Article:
Developing With Craft CMS 3 in Docker

Recently I published an overview of my old Craft 2 in Docker project setup and I wanted to do the same for Craft 3. There are a lot of similarities but Craft's move to using Composer for package management requires us to change a few things around.

For a more in depth run through using Craft in Docker, also check out my Craft CMS Development Workflow With Docker series.

TL;DR: Minimal Craft 3 in Docker repo here. Read the permissions section below.


  • Create a reusable but flexible base for starting Craft 3 projects
  • Should be able to be executed by any developer working on the project
  • Minimise the number of elements that need installing and version controlling (node/npm 🙄) on the host machine
  • Allow production ready build assets to be generated


Using Docker for local development helps us to meet all of the above objectives as it allows us to define version controlled containers in which our application will run alongside our normal codebase versioning. This ensures that our application environment is always kept in sync with code updates and that it can be executed as expected in any environment which is able to run docker without installing any application specific software on the host.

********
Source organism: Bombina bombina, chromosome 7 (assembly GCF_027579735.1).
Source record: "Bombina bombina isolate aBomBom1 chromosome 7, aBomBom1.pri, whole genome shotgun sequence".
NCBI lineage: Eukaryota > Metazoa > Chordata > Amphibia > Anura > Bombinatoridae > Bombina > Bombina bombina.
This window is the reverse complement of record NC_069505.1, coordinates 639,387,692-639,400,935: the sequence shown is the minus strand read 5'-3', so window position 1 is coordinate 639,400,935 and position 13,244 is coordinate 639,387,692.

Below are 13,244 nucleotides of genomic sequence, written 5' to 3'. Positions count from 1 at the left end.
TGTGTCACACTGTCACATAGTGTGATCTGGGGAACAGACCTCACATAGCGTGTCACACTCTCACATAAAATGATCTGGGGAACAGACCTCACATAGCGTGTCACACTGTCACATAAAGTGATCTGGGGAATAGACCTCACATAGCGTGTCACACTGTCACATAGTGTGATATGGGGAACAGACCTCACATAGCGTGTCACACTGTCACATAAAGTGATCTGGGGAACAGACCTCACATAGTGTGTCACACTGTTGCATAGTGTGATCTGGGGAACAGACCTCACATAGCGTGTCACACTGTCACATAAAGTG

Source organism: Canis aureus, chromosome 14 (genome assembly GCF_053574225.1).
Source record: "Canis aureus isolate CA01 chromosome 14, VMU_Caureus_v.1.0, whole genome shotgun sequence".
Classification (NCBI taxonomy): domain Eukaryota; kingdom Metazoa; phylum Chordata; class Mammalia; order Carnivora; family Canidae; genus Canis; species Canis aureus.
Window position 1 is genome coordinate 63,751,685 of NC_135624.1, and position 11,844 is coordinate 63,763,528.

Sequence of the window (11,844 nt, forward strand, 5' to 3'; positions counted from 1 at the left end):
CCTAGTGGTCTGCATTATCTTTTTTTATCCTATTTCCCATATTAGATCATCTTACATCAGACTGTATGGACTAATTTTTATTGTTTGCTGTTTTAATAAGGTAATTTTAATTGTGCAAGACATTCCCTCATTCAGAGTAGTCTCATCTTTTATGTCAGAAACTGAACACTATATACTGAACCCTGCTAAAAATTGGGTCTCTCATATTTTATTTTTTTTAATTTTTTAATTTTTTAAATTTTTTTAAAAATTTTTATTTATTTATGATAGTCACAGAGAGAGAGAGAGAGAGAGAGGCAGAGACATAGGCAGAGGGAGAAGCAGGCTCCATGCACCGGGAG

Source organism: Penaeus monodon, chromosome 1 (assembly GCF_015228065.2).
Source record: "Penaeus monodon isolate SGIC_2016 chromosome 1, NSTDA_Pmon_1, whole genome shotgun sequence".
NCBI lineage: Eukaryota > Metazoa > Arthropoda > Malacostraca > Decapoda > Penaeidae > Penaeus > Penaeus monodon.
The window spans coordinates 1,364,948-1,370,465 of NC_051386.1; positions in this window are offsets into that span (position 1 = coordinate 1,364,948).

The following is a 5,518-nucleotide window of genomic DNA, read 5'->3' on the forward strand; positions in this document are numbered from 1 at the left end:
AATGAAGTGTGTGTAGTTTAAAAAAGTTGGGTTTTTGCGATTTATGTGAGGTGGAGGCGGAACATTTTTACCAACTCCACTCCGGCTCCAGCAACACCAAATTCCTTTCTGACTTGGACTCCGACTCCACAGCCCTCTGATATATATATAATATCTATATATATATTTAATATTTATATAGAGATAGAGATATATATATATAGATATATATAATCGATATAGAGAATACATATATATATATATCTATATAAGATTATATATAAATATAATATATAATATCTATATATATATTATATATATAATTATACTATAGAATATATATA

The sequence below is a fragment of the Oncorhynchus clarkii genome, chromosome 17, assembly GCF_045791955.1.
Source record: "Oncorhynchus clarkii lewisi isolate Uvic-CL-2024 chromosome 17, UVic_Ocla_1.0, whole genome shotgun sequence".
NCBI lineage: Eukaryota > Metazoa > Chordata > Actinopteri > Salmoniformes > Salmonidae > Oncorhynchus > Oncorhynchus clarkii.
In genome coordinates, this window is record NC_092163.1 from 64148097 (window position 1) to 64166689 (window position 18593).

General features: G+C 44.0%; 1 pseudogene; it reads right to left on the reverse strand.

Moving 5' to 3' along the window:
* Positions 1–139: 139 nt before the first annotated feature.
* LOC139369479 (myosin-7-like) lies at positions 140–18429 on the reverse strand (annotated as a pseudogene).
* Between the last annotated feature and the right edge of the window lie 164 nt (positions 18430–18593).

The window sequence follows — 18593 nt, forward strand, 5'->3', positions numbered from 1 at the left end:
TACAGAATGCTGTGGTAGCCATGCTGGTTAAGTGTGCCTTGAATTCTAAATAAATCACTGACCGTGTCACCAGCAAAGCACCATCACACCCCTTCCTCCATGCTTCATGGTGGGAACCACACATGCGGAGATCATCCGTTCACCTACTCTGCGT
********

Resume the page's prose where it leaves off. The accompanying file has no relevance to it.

I wrote about some Docker fundamentals in my previous Craft 2 post. I don't want to go into the same level of detail again but here are the highlights: